Problem solving

The way those organisations working under the umbrella of continuous improvement deal with problems.

Most organisations that work under the umbrella of a system of continuous improvement,using their methodologies in all their breadth, consider the dynamics of problem solving as one more tool in the whole catalogue of improvement oriented towards the analysis, diagnosis and resolution of problems with a certain complexity. However, it should be noted that this interpretation is misleading as it indirectly suggests that only those problems labelled as complex by the company require methodological treatment.

Problem solving is not and should not be treated as an improvement tool. On the contrary. The main objective of these techniques, systematically applied in any undesired situation, is to promote a certain way of thinking. It is so important that any organisation should make it an essential milestone for all staff to know and apply these techniques in their daily work.

Organisations aspiring to excellence devote a great deal of resources to developing their employees’ competencies and skills so that they acquire this mindset: a set of guidelines, procedures and techniques which help the brain to make decisions. Toyota’s mantra is clear: «before building things, we must develop people»(monozukuri wa hitozukuri”).

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Method and discipline to achieve results

To understand the need to instil these new patterns, it is necessary to understand how the brain’s internal reasoning processes work.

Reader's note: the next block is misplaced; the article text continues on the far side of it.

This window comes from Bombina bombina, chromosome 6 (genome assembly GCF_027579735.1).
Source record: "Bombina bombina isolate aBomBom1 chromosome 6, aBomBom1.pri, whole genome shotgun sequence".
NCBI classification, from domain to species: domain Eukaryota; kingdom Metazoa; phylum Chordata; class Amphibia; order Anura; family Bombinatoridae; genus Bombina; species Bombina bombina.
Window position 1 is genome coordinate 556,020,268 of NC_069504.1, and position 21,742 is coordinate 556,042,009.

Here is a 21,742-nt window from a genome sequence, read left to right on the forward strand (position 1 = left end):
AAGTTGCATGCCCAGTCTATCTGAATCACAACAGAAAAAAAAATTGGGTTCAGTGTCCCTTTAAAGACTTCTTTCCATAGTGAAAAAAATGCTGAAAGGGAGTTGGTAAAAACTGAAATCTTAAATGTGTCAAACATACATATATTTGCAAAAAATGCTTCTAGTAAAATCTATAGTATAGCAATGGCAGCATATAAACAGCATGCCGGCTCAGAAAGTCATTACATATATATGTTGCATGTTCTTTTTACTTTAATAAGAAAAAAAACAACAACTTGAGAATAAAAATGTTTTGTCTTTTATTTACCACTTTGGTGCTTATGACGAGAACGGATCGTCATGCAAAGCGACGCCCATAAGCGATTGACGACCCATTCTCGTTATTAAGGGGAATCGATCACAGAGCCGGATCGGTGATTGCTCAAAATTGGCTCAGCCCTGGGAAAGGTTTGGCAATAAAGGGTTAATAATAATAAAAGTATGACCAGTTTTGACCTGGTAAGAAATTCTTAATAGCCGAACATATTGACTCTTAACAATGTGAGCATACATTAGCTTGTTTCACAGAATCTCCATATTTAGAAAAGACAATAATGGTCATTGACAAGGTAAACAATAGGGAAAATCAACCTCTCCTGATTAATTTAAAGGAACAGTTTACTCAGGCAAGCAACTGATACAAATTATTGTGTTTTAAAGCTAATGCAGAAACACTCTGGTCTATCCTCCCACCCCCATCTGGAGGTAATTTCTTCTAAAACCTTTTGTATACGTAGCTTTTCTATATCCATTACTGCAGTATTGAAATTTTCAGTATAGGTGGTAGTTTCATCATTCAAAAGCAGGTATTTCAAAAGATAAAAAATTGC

The human brain has two types of thinking, each of which operates by diametrically opposed rationales. The first system is intuitive, automatic and fast. It acts instinctively to a stimulus without waiting for the individual to consciously decide what response to articulate. It is very useful because it allows you to react to complex situations with very little energy consumption.

The second system is slow, thoughtful and conscious. It is used to deal with complex decisions or actions which the individual does not have automated. It requires a lot of energy and a conscious activity of reflection which allows you to decide on the actions to be taken.

When an individual wants to learn a new skill or behaviour, they engage in the first practices by basing their decisions and actions on reflective processes. As they become more proficient in the discipline, they automate certain processes to such an extent that, in many cases, professionals who have acquired a great deal of experience in a given discipline rely on their instinct for the entire decision-making process, i.e. the automatic system.

Everyone can train their automatic system with commitment and effort. It is a process which requires a skill to be repeated with sufficient tenacity until decision-making and performance are automated.

In general, when an individual is confronted with new disciplines or activities, the brain unconsciously encourages the practice of those aspects which can be automated in order to improve efficiency in the execution of these activities, both in terms of time and energy consumption.

In short, when faced with a decision-making process and provided that the individual has previous experience in a related activity, the brain activates the unconscious system by applying a set of automatisms whose implementation allows it to achieve an efficient result for the problem posed.

From all that has been explained up to this point, we can conclude that, when facing a given problem, a healthy brain tries to reach a result efficiently by applying a set of automatic processes that are very helpful in achieving the objective set.

However, in certain cases, it may happen that the brain activates this automatic system when the conditions of the problem to be treated are not appropriate. In these situations, these automatic procedures will inevitably lead the individual to a completely wrong outcome.

Reasoning biases